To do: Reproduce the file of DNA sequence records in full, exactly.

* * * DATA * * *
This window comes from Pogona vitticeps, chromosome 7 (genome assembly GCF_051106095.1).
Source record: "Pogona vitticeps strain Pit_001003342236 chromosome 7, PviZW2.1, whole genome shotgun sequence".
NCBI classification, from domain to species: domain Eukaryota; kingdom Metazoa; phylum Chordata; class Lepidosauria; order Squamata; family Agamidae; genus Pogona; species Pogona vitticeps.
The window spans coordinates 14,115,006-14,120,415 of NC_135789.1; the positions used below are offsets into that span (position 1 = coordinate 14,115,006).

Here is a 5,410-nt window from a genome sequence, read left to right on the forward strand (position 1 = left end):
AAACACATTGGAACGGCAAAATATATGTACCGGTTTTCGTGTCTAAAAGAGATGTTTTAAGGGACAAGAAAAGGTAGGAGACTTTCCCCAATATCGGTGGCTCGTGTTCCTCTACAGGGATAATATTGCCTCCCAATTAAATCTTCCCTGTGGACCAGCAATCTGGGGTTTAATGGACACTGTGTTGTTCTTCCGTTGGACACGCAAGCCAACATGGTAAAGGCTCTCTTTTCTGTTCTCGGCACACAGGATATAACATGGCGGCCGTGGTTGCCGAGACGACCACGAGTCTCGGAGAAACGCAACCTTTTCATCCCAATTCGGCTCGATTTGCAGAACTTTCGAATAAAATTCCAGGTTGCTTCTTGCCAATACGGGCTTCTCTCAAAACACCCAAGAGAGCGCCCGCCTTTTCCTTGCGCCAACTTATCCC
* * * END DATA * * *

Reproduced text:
This window comes from Pogona vitticeps, chromosome 7 (genome assembly GCF_051106095.1).
Source record: "Pogona vitticeps strain Pit_001003342236 chromosome 7, PviZW2.1, whole genome shotgun sequence".
NCBI classification, from domain to species: domain Eukaryota; kingdom Metazoa; phylum Chordata; class Lepidosauria; order Squamata; family Agamidae; genus Pogona; species Pogona vitticeps.
The window spans coordinates 14,115,006-14,120,415 of NC_135789.1; the positions used below are offsets into that span (position 1 = coordinate 14,115,006).

Here is a 5,410-nt window from a genome sequence, read left to right on the forward strand (position 1 = left end):
AAACACATTGGAACGGCAAAATATATGTACCGGTTTTCGTGTCTAAAAGAGATGTTTTAAGGGACAAGAAAAGGTAGGAGACTTTCCCCAATATCGGTGGCTCGTGTTCCTCTACAGGGATAATATTGCCTCCCAATTAAATCTTCCCTGTGGACCAGCAATCTGGGGTTTAATGGACACTGTGTTGTTCTTCCGTTGGACACGCAAGCCAACATGGTAAAGGCTCTCTTTTCTGTTCTCGGCACACAGGATATAACATGGCGGCCGTGGTTGCCGAGACGACCACGAGTCTCGGAGAAACGCAACCTTTTCATCCCAATTCGGCTCGATTTGCAGAACTTTCGAATAAAATTCCAGGTTGCTTCTTGCCAATACGGGCTTCTCTCAAAACACCCAAGAGAGCGCCCGCCTTTTCCTTGCGCCAACTTATCCC